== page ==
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Here you will find the writings of the poet Theodore Waterfield

Escape From the Storm (Sandusky Bay)

I was a child
when the Whistle Wing
emerged from the dark,
lashed by rain,
my father’s eyes black,
lassoing the pier.
The white canvas
of the main mast trembling
and the boat pounding
against the wharf.
My father had escaped the squall
that ravaged the bay.
These storms were famous
for their deadly incarnations.
Lake Erie and its bay
considered among the most
dangerous bodies of water
on the planet, spared few
caught by these hurricanes.

The survival of my father
confirmed my belief
that Providence held him
in special regard.
That he was baptized
by the miraculous.
That unlike other men
he was special.
In my boy’s heart
I knew such things existed.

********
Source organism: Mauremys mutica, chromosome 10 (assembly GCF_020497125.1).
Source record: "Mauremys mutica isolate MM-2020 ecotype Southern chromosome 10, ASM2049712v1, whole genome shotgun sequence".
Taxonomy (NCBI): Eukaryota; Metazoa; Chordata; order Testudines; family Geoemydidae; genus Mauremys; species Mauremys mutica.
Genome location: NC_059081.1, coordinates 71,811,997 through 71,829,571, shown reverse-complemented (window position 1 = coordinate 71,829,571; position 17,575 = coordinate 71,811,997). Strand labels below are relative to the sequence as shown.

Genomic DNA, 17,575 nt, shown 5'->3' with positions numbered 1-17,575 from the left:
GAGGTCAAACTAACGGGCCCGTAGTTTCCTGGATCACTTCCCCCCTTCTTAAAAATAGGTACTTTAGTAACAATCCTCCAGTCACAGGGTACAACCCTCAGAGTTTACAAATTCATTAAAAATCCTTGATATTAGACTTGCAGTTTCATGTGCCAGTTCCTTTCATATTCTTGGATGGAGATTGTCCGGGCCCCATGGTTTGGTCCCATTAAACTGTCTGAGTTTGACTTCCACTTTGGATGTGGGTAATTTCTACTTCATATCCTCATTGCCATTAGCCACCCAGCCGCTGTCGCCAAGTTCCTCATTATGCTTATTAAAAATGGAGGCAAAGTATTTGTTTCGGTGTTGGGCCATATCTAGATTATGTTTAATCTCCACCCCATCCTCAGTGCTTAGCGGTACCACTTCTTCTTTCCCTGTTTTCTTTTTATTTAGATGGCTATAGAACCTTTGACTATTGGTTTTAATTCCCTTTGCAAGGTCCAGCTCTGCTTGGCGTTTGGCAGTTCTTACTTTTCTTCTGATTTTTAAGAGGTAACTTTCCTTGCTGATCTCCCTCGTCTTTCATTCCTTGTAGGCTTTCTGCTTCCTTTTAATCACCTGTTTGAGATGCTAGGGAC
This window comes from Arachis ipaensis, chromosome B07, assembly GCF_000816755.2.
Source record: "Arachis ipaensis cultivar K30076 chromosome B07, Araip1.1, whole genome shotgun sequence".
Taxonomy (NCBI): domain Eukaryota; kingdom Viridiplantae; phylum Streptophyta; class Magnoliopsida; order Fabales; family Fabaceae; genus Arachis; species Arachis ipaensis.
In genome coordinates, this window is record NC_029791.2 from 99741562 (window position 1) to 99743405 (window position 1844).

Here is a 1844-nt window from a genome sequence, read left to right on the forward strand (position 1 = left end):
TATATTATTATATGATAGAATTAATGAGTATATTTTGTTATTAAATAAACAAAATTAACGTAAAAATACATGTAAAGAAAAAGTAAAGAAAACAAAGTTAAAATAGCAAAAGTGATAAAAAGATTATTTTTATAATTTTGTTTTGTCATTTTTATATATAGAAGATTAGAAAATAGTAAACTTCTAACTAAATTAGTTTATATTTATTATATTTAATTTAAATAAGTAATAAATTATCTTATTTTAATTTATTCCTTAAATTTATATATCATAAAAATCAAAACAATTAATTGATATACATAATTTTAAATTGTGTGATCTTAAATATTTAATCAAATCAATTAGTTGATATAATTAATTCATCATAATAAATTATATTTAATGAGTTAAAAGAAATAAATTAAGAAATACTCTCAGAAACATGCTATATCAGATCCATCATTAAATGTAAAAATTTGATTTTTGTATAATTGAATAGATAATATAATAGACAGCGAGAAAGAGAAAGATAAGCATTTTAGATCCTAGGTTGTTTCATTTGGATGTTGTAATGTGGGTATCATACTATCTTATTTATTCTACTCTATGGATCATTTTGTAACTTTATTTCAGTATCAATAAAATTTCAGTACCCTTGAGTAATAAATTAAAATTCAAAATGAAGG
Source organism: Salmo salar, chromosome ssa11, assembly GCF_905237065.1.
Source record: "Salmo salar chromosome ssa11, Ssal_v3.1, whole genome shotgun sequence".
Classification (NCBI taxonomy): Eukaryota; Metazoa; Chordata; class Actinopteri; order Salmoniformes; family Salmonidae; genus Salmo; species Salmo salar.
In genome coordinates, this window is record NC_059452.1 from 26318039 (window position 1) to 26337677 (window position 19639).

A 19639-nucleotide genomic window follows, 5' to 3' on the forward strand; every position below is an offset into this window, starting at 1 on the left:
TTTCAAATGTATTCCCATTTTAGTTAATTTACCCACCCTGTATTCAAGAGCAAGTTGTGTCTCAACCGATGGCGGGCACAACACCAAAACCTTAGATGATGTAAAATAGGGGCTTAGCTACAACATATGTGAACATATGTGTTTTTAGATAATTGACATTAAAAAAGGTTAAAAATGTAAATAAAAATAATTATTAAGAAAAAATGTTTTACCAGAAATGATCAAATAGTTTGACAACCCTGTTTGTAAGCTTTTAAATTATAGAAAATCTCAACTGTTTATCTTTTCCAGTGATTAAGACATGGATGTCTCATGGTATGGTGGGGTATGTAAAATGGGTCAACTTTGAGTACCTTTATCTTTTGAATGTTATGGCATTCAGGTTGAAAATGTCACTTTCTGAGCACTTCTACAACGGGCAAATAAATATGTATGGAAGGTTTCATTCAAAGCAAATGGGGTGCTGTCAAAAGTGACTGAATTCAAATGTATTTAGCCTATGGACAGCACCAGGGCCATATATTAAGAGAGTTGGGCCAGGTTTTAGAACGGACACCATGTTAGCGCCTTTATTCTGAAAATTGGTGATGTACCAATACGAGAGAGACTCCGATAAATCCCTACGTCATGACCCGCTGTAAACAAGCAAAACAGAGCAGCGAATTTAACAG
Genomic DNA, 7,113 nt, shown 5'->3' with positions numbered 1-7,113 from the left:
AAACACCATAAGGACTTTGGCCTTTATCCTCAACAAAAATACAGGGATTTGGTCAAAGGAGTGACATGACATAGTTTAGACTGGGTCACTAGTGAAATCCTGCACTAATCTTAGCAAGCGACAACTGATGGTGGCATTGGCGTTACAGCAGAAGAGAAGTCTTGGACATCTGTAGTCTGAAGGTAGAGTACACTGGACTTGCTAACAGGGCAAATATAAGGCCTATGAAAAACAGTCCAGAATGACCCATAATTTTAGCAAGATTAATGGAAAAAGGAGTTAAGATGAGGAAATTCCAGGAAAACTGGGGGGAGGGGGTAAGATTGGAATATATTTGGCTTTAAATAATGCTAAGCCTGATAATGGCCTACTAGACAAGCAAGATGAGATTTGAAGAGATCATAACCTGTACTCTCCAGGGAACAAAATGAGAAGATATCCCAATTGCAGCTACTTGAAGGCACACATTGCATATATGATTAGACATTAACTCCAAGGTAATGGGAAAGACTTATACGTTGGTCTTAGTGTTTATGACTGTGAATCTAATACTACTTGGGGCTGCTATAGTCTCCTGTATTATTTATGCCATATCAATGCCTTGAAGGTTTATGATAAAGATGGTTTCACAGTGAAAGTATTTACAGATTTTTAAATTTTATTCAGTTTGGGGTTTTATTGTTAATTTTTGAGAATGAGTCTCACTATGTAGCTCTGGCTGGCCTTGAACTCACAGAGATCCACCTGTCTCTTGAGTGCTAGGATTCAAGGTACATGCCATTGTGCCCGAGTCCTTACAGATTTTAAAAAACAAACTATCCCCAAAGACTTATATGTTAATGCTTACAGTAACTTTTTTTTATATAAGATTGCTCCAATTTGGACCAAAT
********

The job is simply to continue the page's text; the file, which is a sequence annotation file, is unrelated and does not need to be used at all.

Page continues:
To me
as tears mixed with rain,
he was an odyssey,
a Greek who lived
in the shadows of Gods and poets.
My father had a charm
that left people calm,
ignited a glow in them
that was intoxicating.
Even the inanimate
was not immune to him.

The Whistle Wing,
the most beautiful sail
on the bay,
responded as if possessed by him.

It moved through the swash
as if a wizard were at the tiller,
and I knew,
as I returned to that night
over the years,
the human soul can be immense
in the spirit of some.
It could command a boat
to cross the River Styx,
defy Hades,
or look into the eyes
of a terrified boy,
show him how to laugh
in a short burst,
the way he swallowed
raw whiskey,
and grinned,
raising his glass to Death.

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